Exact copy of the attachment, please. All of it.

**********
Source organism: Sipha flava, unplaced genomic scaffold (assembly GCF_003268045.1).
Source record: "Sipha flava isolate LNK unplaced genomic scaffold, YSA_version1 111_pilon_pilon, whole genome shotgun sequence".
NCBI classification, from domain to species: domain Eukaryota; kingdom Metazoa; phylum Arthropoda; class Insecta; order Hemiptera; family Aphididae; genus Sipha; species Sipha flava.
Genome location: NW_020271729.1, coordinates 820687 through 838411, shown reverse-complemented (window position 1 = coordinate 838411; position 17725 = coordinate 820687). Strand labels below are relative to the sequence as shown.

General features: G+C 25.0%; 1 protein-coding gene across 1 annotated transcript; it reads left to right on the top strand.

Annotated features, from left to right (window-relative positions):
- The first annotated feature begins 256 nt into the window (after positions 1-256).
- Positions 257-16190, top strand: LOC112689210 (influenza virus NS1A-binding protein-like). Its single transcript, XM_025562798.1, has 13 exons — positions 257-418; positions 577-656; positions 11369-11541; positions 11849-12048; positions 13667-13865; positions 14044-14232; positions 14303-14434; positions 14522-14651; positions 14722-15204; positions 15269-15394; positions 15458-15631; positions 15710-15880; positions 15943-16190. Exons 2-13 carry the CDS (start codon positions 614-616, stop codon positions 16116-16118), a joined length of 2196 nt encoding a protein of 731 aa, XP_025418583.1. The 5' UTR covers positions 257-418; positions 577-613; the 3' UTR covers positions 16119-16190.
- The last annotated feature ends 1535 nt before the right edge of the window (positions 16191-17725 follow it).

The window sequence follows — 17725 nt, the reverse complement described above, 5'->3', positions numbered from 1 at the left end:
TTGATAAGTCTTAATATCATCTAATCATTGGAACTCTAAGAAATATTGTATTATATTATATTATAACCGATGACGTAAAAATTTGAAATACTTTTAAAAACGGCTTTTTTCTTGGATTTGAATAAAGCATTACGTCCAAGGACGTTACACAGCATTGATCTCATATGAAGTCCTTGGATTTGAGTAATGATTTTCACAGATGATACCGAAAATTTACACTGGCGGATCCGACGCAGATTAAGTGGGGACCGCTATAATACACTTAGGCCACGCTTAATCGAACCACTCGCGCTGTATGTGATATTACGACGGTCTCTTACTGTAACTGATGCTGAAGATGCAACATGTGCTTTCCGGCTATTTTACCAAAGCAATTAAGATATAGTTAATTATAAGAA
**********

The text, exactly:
Source organism: Sipha flava, unplaced genomic scaffold (assembly GCF_003268045.1).
Source record: "Sipha flava isolate LNK unplaced genomic scaffold, YSA_version1 111_pilon_pilon, whole genome shotgun sequence".
NCBI classification, from domain to species: domain Eukaryota; kingdom Metazoa; phylum Arthropoda; class Insecta; order Hemiptera; family Aphididae; genus Sipha; species Sipha flava.
Genome location: NW_020271729.1, coordinates 820687 through 838411, shown reverse-complemented (window position 1 = coordinate 838411; position 17725 = coordinate 820687). Strand labels below are relative to the sequence as shown.

General features: G+C 25.0%; 1 protein-coding gene across 1 annotated transcript; it reads left to right on the top strand.

Annotated features, from left to right (window-relative positions):
- The first annotated feature begins 256 nt into the window (after positions 1-256).
- Positions 257-16190, top strand: LOC112689210 (influenza virus NS1A-binding protein-like). Its single transcript, XM_025562798.1, has 13 exons — positions 257-418; positions 577-656; positions 11369-11541; positions 11849-12048; positions 13667-13865; positions 14044-14232; positions 14303-14434; positions 14522-14651; positions 14722-15204; positions 15269-15394; positions 15458-15631; positions 15710-15880; positions 15943-16190. Exons 2-13 carry the CDS (start codon positions 614-616, stop codon positions 16116-16118), a joined length of 2196 nt encoding a protein of 731 aa, XP_025418583.1. The 5' UTR covers positions 257-418; positions 577-613; the 3' UTR covers positions 16119-16190.
- The last annotated feature ends 1535 nt before the right edge of the window (positions 16191-17725 follow it).

The window sequence follows — 17725 nt, the reverse complement described above, 5'->3', positions numbered from 1 at the left end:
TTGATAAGTCTTAATATCATCTAATCATTGGAACTCTAAGAAATATTGTATTATATTATATTATAACCGATGACGTAAAAATTTGAAATACTTTTAAAAACGGCTTTTTTCTTGGATTTGAATAAAGCATTACGTCCAAGGACGTTACACAGCATTGATCTCATATGAAGTCCTTGGATTTGAGTAATGATTTTCACAGATGATACCGAAAATTTACACTGGCGGATCCGACGCAGATTAAGTGGGGACCGCTATAATACACTTAGGCCACGCTTAATCGAACCACTCGCGCTGTATGTGATATTACGACGGTCTCTTACTGTAACTGATGCTGAAGATGCAACATGTGCTTTCCGGCTATTTTACCAAAGCAATTAAGATATAGTTAATTATAAGAA